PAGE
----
I will make use of primary as well as secondary data. Primary data will be gathered through interviews, focus group discussions, primary literature and visual material. Ideally, data collection will be done in South Africa, Zambia and China. This, of course, will be dictated by the availability of resources. I will gather secondary data from published material. I also intend to cite more literature that is of African provenance.
Tentative Research Output
- Two journal articles;
- At least two accompanying op-ed publications in the popular press;
- Participation in conferences that fall within the purview of China-Africa relations;
- I am also poised to attend and deliver lectures pertaining to the subject at hand.
Adem, S. 2010. The Paradox of China’s Policy in Africa. African and Asian Studies, Vol.9, No.3, pp. 334-355.
Ampiah, K and Naidu, S. eds. 2008. Introduction. In Ampiah, K and Naidu, S. eds. Crouching Tiger, Hidden Dragon? Africa and China. Pietermaritzburg: University of KwaZulu-Natal Press, 1-19.
Anshan, L. 2007. China and Africa: Policy and Challenges. China Security. 3(3): 69-93.
Atwi-Boateng, O. 2017. New World Order Neo-Colonialism: A Contextual Comparison of Contemporary China and European Colonization in Africa. Africology: The Journal of Pan African Studies. 10(2): 177-195.
Chan, S. 2014. Capturing China’s International Identity: Social Evolution and Its Missing Links. The Chinese Journal of International Politics, 7(2): 261–281. Available: https://doi.org/10.1093/cjip/pou030 (Accessed 10 November 2018).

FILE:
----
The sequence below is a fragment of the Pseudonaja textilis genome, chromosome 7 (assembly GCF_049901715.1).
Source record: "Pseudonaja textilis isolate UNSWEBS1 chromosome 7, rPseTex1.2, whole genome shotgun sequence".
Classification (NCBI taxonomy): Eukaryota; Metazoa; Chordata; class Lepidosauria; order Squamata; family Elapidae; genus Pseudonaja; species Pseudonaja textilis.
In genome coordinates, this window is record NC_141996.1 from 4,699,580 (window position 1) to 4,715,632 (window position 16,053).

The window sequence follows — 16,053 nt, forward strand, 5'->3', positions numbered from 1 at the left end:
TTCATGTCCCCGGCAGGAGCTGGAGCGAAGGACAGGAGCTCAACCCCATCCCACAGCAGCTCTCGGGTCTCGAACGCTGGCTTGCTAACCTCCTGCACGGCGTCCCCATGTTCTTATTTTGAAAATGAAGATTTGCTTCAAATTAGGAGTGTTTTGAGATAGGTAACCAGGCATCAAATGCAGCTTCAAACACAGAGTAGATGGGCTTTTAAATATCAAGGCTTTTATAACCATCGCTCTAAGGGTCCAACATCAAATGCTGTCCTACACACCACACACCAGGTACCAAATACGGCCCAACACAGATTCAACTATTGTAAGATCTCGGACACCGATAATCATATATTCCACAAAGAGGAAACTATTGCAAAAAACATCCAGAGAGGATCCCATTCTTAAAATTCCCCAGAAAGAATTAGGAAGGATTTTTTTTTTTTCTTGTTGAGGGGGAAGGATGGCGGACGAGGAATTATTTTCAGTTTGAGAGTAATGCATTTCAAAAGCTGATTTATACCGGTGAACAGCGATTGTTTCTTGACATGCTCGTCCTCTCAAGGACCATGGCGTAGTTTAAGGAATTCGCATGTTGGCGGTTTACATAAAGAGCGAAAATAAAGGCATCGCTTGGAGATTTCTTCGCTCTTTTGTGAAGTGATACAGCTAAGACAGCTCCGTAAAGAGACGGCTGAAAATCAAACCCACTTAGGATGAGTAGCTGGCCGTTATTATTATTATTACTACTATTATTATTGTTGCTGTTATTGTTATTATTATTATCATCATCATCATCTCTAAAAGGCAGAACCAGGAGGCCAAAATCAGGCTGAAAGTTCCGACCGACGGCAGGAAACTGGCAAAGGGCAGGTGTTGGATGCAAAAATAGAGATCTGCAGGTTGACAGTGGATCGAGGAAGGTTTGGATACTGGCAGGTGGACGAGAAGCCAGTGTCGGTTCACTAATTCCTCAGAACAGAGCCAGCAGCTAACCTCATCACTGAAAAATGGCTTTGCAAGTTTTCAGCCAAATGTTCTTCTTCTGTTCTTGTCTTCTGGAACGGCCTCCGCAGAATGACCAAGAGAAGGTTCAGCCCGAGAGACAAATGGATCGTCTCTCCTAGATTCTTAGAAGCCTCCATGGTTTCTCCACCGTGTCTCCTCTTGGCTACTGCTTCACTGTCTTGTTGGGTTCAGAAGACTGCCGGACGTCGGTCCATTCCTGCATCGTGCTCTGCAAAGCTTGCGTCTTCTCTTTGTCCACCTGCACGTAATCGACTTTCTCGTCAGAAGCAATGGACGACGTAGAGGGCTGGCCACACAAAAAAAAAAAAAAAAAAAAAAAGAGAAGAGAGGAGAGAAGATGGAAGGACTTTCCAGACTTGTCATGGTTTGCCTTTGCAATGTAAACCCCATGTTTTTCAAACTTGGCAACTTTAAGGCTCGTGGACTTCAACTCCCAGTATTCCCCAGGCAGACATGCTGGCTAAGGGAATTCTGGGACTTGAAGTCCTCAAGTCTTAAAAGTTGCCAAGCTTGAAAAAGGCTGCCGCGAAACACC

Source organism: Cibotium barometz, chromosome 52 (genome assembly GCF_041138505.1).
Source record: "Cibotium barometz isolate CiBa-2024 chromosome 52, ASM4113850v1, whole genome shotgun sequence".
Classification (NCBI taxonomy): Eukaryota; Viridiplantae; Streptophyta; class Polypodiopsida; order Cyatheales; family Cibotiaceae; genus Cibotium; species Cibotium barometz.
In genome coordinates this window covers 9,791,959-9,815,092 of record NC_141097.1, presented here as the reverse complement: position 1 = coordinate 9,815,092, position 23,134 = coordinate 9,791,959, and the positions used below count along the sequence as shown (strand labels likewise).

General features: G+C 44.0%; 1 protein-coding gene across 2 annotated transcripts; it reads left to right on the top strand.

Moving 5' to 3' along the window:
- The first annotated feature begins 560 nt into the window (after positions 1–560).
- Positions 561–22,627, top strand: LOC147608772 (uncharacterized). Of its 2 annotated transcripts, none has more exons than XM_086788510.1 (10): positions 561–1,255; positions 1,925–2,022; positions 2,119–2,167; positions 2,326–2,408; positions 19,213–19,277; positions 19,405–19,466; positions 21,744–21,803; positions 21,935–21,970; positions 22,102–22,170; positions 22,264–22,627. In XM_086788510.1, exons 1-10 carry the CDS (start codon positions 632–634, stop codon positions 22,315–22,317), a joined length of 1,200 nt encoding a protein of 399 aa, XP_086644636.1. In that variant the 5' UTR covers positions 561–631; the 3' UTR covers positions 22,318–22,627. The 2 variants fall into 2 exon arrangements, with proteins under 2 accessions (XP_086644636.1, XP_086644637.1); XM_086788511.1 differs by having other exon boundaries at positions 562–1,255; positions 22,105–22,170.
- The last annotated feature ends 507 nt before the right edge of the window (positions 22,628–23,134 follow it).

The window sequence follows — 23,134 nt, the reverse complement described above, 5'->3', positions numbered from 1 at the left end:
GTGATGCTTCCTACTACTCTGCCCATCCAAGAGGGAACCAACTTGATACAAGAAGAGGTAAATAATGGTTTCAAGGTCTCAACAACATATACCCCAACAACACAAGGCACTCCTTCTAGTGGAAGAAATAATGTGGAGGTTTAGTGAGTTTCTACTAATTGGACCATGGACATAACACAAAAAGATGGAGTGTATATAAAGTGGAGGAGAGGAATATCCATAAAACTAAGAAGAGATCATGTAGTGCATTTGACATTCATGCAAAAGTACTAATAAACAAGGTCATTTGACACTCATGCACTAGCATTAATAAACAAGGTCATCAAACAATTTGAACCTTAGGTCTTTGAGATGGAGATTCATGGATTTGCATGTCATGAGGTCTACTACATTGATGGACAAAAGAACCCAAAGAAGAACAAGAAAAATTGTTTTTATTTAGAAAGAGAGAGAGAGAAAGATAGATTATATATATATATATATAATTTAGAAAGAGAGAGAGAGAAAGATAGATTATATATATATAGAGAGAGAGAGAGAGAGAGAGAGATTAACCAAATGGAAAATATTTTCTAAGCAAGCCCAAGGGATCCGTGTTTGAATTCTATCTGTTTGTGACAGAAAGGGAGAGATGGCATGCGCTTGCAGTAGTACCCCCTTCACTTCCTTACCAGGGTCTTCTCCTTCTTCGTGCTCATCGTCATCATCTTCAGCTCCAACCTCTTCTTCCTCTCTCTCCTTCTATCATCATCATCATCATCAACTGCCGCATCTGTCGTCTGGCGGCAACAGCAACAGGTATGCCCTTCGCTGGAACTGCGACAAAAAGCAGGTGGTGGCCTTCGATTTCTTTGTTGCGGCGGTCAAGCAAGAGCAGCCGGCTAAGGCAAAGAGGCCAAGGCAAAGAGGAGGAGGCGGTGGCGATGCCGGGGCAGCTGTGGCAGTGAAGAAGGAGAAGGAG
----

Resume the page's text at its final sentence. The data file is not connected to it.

Glaser, C. 2011. Will China’s Rise Lead to War? Foreign Affairs, 90(2): 80-91.
Muekalia, D. 2004. Africa and China’s Strategic Partnership. Africa Security Review, 13(1):5–11.
Mwamba, E. 2018. China-Zambia: An Intricate Relationship. The Zambian Observer, 16 September. Available: https://www.zambianobserver.com/emmanuel-mwamba-zambia-china-an-intricate-relationship/ (Accessed 9 November 2018).
Naidu, S. and Mbazima, D. 2008. China–African relations: A new impulse in a changing continental landscape. Futures, 40(8): 748-761.
Ndulo, M. 2008. Chinese Investment in Africa: A Case Study of Zambia. In Ampiah, K and Naidu, S. eds. Crouching Tiger, Hidden Dragon? Africa and China. Pietermaritzburg: University of KwaZulu-Natal Press, 138-151.
Negi, R. 2008. Beyond the “Chinese Scramble”: The Political Economy of Anti-China Sentiment in Zambia, African Geographical Review, 27(1), 41-63. Available: http://dx.doi.org/10.1080/19376812.2008.9756209 (Accessed 26 January 2017).
Oshodi, T. Sino-Pessimism versus Sino-Optimism: Which Way for Chinese Africana? Available: https://www.researchgate.net/profile/Tobi_Oshodi/publication/272623968_SinoPessimism_versus_SinoOptimism_Which_Way_for_Chinese_Africana/links/554cc53f0cf29752ee801d2c.pdf (Accessed 8 November 2018).
Segal, G., 1992. China and Africa. The Annals of the American Academy of Political and Social Science, 519(1): 115-126.
Snow, P. 1988. The Star Raft: China’s Encounter with Africa. London: Weidenfeld and Nicolson.
Wendt, A. 1994. Collective Identity Formation and the International State. The American Political Science Review, 88(2): 384-396.